3 Signs You Have It All Wrong With Your Audience

My mom’s computer crashed the other day, and the tech could not fix it. Her only option was to purchase a new a computer. It is always gut wrenching to get a new computer; I never know what I’m getting into, and I always have to ask for help. Since I was obviously not the person to explain what to look for to my mom, we had to ask for help. After a few minutes in the store, the sales person asked if we had any questions and my mom said I would like more information about three computers.

The sales guy automatically goes into, “Well, this one has a 2.6GHz processor, and this one is a…” He kept rattling on the specifications of each computer. I couldn’t help myself, I jumped into the conversation stopping him and said, “We have no idea what you are saying because it’s all gibberish to us.” He was obviously taken aback. I didn’t intend to be rude, but there was no hope of even attempting to follow along with his comparison because we were lost. Our lack of understanding meant there was no reason for him to keep talking.

He then started again pointing to the computer, “This one has a bigger processor, which means it’s going to run faster than these two and that’s important when you are doing multiple things at once.” Pointing to the same computer, “This one also has a bigger memory which means you’ll never run out of room for storing pictures or documents.” Hallelujah! English at last!

blog_offer_6_fears_guideI realized something in that conversation; the audience/listener gives the speaker physical signs of not understanding. Would you be able to read them?

1) Head nodding with “uh huh,” “ok”, and unimpressed “wow” – This is the classic I’m pretending to listen, but I’m not really listening at all sign. You will also hear this on phone calls when one person won’t stop to breathe because they have been babbling for 30 minutes, and you don’t want to listen anymore. You reply at random with “uh huh, ok, wow,” but you can’t repeat anything that was said because you’re not paying attention.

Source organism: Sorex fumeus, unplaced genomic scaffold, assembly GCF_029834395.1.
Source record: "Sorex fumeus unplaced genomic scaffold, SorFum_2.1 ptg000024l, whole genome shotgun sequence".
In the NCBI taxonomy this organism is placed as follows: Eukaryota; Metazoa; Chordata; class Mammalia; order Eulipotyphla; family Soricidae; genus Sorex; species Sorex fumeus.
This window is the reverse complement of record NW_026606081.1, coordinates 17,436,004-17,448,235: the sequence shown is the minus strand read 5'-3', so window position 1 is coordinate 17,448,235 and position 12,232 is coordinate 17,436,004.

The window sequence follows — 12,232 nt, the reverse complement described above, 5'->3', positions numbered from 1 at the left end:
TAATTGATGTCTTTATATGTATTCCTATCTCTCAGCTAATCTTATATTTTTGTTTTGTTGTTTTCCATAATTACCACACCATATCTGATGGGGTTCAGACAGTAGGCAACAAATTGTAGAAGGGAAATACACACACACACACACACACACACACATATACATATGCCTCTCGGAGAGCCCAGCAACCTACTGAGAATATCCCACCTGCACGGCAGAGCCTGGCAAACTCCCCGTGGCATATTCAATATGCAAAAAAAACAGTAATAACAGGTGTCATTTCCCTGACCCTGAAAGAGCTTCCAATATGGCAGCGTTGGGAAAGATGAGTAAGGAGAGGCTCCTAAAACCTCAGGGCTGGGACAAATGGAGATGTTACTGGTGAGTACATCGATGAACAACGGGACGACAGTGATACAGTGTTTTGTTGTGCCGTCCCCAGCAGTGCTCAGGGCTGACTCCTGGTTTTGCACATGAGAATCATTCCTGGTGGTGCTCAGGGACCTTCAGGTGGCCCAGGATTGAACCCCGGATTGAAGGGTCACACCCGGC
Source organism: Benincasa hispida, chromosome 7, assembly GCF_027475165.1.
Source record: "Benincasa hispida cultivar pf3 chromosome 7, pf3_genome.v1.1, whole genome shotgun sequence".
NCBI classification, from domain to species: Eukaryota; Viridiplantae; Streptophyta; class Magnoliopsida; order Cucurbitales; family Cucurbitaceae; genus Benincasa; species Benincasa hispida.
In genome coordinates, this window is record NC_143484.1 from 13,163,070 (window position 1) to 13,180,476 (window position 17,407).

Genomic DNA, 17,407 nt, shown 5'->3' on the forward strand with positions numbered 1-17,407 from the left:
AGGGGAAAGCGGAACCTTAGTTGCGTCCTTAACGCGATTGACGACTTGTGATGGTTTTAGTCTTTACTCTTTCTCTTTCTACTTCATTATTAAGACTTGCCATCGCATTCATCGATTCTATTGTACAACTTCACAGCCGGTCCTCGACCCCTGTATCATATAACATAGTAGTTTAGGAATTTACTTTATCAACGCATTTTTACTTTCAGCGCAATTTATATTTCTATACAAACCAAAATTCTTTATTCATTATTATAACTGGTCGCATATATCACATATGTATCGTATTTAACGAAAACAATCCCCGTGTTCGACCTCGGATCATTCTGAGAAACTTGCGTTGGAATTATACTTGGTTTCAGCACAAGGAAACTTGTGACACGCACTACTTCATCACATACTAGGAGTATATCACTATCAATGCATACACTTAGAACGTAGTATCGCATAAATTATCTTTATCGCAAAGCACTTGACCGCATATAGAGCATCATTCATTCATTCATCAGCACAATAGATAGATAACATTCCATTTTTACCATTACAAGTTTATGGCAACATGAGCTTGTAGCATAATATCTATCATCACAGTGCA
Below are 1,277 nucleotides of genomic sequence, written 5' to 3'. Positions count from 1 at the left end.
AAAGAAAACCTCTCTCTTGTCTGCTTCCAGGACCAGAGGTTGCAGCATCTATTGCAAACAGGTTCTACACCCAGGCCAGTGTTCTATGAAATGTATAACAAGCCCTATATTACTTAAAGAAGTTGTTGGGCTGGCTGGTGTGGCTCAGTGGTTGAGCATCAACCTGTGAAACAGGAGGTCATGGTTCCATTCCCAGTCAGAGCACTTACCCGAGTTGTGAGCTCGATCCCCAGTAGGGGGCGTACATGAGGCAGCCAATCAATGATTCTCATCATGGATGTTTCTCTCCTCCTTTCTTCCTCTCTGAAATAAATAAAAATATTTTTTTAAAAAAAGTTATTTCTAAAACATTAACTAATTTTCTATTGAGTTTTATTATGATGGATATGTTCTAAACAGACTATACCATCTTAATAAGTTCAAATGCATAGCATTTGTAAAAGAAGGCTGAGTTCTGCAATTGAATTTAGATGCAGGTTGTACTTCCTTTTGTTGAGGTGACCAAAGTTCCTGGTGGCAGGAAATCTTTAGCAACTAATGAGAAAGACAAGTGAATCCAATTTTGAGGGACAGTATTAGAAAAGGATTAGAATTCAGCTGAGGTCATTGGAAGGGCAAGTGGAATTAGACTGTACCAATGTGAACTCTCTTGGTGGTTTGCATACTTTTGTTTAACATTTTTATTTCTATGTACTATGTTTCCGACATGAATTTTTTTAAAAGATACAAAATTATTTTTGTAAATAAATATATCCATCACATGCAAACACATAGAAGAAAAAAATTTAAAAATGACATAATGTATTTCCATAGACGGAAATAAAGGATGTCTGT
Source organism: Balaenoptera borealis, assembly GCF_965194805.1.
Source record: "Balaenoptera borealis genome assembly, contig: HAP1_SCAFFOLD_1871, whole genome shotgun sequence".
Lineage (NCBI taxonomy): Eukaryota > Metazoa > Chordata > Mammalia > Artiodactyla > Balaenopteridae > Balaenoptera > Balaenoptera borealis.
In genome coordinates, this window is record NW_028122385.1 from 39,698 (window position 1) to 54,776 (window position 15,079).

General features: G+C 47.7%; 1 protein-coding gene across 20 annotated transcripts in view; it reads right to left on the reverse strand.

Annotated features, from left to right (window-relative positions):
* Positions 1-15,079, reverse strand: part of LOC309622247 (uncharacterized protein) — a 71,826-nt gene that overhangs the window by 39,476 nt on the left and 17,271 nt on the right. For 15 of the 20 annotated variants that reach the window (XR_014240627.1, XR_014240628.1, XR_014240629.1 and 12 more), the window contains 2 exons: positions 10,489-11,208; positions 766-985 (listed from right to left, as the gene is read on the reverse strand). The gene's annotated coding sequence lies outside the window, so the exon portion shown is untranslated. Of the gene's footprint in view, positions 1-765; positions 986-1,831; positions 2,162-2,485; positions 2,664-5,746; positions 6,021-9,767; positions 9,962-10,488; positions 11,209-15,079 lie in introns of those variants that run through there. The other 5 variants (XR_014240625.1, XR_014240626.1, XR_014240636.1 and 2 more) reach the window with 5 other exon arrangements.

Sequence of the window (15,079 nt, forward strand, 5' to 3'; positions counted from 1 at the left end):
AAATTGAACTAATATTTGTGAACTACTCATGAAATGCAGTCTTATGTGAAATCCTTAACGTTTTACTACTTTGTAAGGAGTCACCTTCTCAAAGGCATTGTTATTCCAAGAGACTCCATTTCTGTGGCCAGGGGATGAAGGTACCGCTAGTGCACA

2) Distraction – This sign is the I’m so lost I can’t even begin to figure it out myself, so I’m going to be productive or occupy myself another way. This response happens when the audience gets glazed over because they are thinking of the personal and business to-do list, but still trying to look as if they are still paying attention.

3) Fidgeting– It’s a physical sign of unease. This response is when the clock gets looked at every 60 seconds, and the audience starts squirming in their chairs or discretely attempting to get away, but they get pulled back in by force because they simply don’t want to be rude. The mind begins to think “when will the torture end…” and counting down the minutes and seconds.

Take a look at your audience next time you speak. Do you see any signs of stress and misunderstanding present in your audience? If the signs are there, you’ll want to rethink what you say. If others don’t understand it now, they certainly aren’t going to comprehend anything else later. Unfortunately, you can’t teach through osmosis.

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